Subject: Re: looking for devices on PCI bus
To: None <jonathan@DSG.Stanford.EDU, firstname.lastname@example.org>
From: None <email@example.com>
Date: 05/02/2001 21:38:09
>For hot-swap, when we re-scan, if we find the device we found
What does "found" mean? Sounds like you're assuming we add some new
structure, a copy of the PCI config-space registers, and machinery to
keep track of which devices are "found" and which are "new".
You need to re-probe every device on the bus to see if it has been
added, removed, or *replaced* with something different. For that,
we need to keep around the locator information used during the original
that's the moral equivalent to using extents to mark the PCI
configuration-space for "already configured" devices as having been
"already configured" devices can be removed or replaced, so they need
to be re-probed, at least enough to determine they are still the same
as last time.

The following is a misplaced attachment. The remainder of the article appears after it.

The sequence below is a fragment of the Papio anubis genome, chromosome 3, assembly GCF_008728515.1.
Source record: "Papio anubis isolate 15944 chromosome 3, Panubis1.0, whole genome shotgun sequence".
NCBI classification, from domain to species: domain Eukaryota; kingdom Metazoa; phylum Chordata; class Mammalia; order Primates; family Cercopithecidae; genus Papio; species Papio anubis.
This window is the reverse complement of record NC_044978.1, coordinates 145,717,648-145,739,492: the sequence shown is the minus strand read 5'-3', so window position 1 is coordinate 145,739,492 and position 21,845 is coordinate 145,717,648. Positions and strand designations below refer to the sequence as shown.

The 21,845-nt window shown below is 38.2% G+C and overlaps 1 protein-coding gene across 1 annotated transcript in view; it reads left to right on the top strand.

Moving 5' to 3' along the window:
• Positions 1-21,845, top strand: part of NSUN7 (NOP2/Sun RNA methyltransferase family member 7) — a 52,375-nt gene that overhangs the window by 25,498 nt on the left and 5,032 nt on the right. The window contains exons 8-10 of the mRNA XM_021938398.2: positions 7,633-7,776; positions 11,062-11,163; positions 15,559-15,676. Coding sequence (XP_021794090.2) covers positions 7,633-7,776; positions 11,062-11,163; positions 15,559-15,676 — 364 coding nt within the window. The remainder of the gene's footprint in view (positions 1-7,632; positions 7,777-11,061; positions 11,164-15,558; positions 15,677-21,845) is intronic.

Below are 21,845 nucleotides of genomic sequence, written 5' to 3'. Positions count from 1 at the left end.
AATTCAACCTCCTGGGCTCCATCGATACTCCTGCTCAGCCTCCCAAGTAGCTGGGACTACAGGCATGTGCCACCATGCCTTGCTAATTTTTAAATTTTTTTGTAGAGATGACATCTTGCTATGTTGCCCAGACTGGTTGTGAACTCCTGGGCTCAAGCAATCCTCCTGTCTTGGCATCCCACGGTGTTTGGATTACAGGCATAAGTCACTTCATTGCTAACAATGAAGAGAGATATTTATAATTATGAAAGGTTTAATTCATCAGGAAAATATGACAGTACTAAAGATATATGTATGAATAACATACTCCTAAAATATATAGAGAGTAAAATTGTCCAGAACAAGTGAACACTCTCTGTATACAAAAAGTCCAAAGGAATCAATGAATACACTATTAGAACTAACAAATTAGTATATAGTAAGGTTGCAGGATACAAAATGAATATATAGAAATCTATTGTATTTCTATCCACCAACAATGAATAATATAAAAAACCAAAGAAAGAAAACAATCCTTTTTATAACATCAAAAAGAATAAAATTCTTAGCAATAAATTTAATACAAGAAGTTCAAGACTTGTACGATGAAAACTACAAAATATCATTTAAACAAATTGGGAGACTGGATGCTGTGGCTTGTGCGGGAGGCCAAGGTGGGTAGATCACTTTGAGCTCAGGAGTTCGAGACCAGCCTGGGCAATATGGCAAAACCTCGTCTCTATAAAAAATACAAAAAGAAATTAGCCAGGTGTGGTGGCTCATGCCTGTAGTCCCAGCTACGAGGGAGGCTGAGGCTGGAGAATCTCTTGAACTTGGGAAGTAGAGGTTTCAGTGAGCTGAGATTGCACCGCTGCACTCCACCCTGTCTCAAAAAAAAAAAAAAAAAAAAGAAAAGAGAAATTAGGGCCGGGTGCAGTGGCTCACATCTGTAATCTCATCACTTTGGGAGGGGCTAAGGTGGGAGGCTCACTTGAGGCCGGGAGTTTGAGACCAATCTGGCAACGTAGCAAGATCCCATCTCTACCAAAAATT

apart from pci-pci-bridges, that sounds like it's pretty much a
duplicate of what we already have to scan PCI config-space. Or is that
for bridges: I was acutallly thinking of heterogenous bridges:
say, turbochannel-VMe or something equally horrible.
A bridge is a bus driver attached to another bus driver. Nothing
All bus drivers (that support hotplug of any sort) need a method
of determining what devices are attached to them, and that requires
a reprobe. If the bus hardware can inform the driver that the state
of a specific slot has changed, then the reprobe can be limited to that
slot. Otherwise the entire bus needs to be re-probed.
The simplest way to handle re-probing the bus is to keep the original
locator information around. If that has not changed for that slot then
the installed driver should be o.k. That information can be kept in
many forms, but the easiest would be as properties attached to the device
This whole concept breaks down for indirect-config buses. But I don't
think it is at all possible to reconfigure indirect-config buses, so
this issue is moot.
* One problem with drivers loaded from an LKM is if the device
can be managed by multiple drivers and you need to select the
most appropriate one. If another, less apropriate driver has
already attached to that device, things get complicated. Do
you unconfigure the device and then reprobe and reconfigure, or
just forget about the whole thing and use the old driver?